We rode and birded for 4 hours before ending at Kruger’s Farm for sandwiches and shopping. After a few free hours to spend as we each liked, we met up again at the Chapman School in NW Portland to view the nightly performance of the thousands of Vaux’s Swifts that roost in the tower there during their migration south. It was not disappointing! It took about 40 minutes for all the birds to settle inside after gathering, circling and flying lower and lower until at last they dropped into the tower. They cannot perch due to their body structure so are on the wing all day. Besides the thousands of Vaux Swifts, we saw on the island, a stunning flock of about 150 White Pelicans, in migration, over 100 Sandhill Cranes, and 5 Great Egrets.  There were also two Osprey nests along the road, which the birds were still using as staging areas, and there were lots of more commonly seen birds as well.

We saw amazing birds while experiencing a wondeful island ride with a wonderful group of people. Join us next September, and check out other upcoming birding trips on the BHAS web page.

New BHAS Patches Arrive

These beautiful patches arrived this summer to identify our birding-watching backpacks being donated to libraries in the Timberland Library system. We have extras to offer to our members. They are perfect to sew onto your own backpack, hat or outerwear. You can buy one at our program meetings for $5.00. If you would like one but are unable to attend a program meeting, please contact Kathleen Snyder, secretary@nullblackhills-audubon.org. It would be easy to mail one to you.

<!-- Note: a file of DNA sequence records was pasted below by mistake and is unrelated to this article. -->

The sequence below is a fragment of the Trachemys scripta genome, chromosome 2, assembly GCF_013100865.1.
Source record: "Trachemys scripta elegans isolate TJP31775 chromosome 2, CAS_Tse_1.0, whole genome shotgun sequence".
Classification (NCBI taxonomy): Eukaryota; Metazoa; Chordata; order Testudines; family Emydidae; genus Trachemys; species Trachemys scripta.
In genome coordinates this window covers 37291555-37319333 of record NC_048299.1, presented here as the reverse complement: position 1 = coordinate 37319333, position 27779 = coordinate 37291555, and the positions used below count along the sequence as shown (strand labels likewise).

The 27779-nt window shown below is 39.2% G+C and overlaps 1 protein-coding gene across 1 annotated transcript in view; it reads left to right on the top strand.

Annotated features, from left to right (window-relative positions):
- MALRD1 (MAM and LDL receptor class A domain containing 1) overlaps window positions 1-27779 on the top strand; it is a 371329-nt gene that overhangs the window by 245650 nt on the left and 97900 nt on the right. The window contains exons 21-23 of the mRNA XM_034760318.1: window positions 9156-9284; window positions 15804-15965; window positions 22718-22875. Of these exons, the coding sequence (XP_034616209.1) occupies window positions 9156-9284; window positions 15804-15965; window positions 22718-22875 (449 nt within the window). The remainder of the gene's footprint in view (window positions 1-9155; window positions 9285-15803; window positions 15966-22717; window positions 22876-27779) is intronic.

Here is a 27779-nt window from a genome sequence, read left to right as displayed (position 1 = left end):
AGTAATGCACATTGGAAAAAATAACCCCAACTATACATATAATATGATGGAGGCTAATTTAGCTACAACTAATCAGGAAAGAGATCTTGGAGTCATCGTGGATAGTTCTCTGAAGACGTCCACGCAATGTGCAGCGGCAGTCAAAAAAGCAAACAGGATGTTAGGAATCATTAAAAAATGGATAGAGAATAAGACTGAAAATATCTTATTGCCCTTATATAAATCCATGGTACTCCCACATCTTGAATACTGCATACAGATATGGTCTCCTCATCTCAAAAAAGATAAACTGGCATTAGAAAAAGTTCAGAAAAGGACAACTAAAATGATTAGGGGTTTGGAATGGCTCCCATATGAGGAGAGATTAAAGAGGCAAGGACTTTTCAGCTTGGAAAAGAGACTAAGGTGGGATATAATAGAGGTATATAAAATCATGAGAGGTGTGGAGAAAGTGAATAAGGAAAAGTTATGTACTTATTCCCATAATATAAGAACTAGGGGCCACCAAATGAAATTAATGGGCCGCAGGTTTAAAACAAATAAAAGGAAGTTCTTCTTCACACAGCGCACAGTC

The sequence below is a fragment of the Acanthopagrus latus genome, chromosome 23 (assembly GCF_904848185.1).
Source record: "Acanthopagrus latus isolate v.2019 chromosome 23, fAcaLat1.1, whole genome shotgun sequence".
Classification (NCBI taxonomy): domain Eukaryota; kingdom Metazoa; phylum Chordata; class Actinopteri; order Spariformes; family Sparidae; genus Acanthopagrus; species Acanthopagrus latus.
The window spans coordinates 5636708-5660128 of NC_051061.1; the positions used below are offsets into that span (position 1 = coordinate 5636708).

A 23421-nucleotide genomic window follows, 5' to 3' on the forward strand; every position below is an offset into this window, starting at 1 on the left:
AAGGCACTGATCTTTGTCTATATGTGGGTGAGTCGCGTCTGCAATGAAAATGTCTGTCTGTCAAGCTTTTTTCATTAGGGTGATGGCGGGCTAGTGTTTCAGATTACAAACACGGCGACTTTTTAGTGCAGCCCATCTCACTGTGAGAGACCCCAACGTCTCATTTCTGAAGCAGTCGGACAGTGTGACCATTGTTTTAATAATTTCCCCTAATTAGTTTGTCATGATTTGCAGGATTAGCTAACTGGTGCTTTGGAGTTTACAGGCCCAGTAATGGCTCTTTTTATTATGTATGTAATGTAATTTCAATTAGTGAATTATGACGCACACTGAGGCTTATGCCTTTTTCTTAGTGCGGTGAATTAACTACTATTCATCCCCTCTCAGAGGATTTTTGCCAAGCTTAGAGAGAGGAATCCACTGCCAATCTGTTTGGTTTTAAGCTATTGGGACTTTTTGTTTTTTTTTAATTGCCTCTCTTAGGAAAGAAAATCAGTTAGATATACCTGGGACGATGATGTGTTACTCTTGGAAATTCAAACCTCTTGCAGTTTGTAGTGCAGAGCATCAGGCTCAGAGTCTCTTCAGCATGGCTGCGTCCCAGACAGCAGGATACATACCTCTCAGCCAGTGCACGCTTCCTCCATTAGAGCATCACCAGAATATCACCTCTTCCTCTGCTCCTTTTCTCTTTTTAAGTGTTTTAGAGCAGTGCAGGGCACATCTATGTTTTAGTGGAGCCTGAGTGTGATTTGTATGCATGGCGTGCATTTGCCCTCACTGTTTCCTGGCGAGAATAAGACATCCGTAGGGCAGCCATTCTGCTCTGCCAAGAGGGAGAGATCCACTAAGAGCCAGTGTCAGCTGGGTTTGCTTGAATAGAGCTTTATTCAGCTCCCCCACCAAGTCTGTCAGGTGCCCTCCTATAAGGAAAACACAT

Wanted: Used Birding Books
If you have some birding books that you no longer want, please consider donating them to our used book sale which happens at our monthly program meetings. All the proceeds from the book sale are used to support our chapter and its good works. Either bring your donations to a meeting or contact Kathleen Snyder, secretary@nullblackhills-audubon.org to arrange pickup.

Replacing Fossil Fuels with Renewable Energy in Washington State – Black Hills Audubon Supports I-1631

Pervasive wildfires, along with heat and drought, contaminate the air we breathe, and endanger both humans and wildlife.  In a word, global warming is already here in Washington state.  National Audubon scientists have determined that climate change is the greatest threat to birds.  Climate change is rapidly occurring — too rapid for birds and other wildlife to adapt, not to mention, us.